Listen! Sin is sin. We can’t enter into heaven with a single bit of it. We all need forgiveness. We’re on a level field. God offers all of us the same love and the same forgiveness. God equally desires each of us to be His own. As you go about your day today, I hope you’ll make a point of accepting God’s love and forgiveness and sharing it with those around you as well.

Photo by Henrique Macedo via Unsplash.com

Old Journals

journal Debby Hudson unsplash.com

Do you journal? If so, I hope that once in a while you pull an old one down and read what you wrote years ago. I’ve been doing that lately, remembering God’s moments of grace through happy times and sad, seeing where I’ve (finally!) learned a lesson that once befuddled me and, truth be told, discovering places where I’m still struggling with the same challenges about which I filled pages a decade ago.

Here are a few quotes from the Brenda of  2005:

“There is only panic when I set my own agenda.” (That’s right, folks, I’ve been working on letting God be in control for a long, long time!)

“The people who watch us notice the ‘little things’—the daily habits, etc., more than the big events of our lives.” (Just last week, a perfect stranger passed Steve and me on the sidewalk and said, “Oh, keep holding hands!”)

“One effective tool of forgiveness is to pray blessings on those I need to forgive.” (Ever have to work, really work, on letting go of an offense? This does help!)

And then, there’s this for all you romantics out there:

“Elizabeth and I are in Colorado to enjoy the preliminaries of a wedding. When asked to write advice on a card, I found there was so much I wanted to say!

I wrote:

  • Believe the best of one another always.
  • Take walks together often; they open up special opportunities for communication.
  • Say “yes” and “I love you” many times every day.
  • Tithe, and spend less than you make.

But I also wanted to say:

  • Expect and encourage the best of each other.
  • Follow all of God’s rules, but don’t put much stock in the ones man makes up.
  • Don’t buy a TV for at least a year. Discover better ways to rest and play together.
  • Be generous to one another.
  • Don’t “keep score’ of anything in your relationship.
  • Make all significant decisions as a team.
  • Point out each other’s strengths. Make up for each other’s faults.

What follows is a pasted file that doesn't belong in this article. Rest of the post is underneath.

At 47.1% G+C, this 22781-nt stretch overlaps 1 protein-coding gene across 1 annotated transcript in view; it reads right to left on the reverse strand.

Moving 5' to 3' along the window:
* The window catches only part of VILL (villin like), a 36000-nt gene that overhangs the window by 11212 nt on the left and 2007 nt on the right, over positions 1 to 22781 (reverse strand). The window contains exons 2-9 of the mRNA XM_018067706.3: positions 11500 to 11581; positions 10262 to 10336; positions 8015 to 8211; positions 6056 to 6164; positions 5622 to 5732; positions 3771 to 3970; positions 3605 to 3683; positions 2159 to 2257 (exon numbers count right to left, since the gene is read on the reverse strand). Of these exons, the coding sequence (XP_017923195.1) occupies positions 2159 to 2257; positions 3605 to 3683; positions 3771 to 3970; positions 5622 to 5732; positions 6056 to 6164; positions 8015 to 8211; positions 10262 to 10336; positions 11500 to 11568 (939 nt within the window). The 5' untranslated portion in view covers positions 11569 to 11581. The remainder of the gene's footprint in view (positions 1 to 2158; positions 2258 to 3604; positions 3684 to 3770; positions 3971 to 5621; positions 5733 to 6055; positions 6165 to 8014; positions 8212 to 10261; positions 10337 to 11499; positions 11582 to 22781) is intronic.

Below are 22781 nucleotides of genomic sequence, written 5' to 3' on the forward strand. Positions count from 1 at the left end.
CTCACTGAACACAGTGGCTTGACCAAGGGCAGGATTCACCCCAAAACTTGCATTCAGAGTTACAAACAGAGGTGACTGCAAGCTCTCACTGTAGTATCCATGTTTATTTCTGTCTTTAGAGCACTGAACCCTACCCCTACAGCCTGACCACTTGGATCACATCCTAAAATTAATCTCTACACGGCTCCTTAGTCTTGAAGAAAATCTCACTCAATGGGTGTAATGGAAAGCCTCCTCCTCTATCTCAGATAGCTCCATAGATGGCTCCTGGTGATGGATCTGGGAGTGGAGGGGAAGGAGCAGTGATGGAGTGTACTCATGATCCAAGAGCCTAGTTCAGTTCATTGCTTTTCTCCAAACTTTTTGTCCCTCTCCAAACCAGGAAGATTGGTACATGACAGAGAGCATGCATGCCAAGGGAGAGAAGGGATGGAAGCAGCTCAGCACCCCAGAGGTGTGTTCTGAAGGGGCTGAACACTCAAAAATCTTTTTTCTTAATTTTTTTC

What do your journals say? Or if you had one, what would you have written about your lessons of long ago? I’d love to hear, so please share!

 

photo by Debby Hudson
@dhudson_creative via Unsplash.com

The Snapping Duck

ducks annie spratt unsplash.comNick is a pro at feeding goats at petting zoos. Flat hand. Bravery. Gentle goats. No problem. Ducks are a different deal, as he discovered, and he can demonstrate the proper feeding technique now—throw the food. And if you ask him what happens when you do it the wrong way, he will stick out his index finger and say “Hurt you!” He wasn’t really injured and recovered quickly. The whole thing got me to thinking, though.

Nick learned—the hard way—that he can’t treat all animals the same way, even when he’s trying to be kind to them. Don’t we need to learn the same lesson when it comes to how we treat other people? Most parents would be quick to tell us how they have to take each child’s needs and characteristics into consideration as they relate to them each day. Surely adults aren’t any different.

But we live in a rushed society, and one-size-fits-all is faster. Today I’m trying to internalize the lesson I learned from the ducks and the goats, and from Nick. Look before you leap—or feed, or speak or…Take time to look people in the eye and listen to their voices and to assess who they are and what they need. Then respond, sometimes slowly. Some people need advice. Others need a listening ear, or silent companionship, or a true promise of prayer coverage, or a simple meal…But we don’t all need the same thing.

And a corollary lesson for me: Sometimes, if I get it wrong, perhaps by moving too fast or making an assumption too quickly, I’ll get snapped at. That duck was just doing what it thought it needed to do to eat, to survive if I stretch this analogy a bit. And so, when the response I receive isn’t the response I expect or think I deserve, well, maybe I can learn to take that in stride as I slow down and try to see the “snapper’s” point of view.

So, back to the Bible we go again: “Be kind to one another, tenderhearted, forgiving one another…” So many ways to do that! May God bless your efforts today.

 

Photo by Annie Spratt via unsplash.com.

Keep Austin Weird

austin wierd 4 4 18 pixabay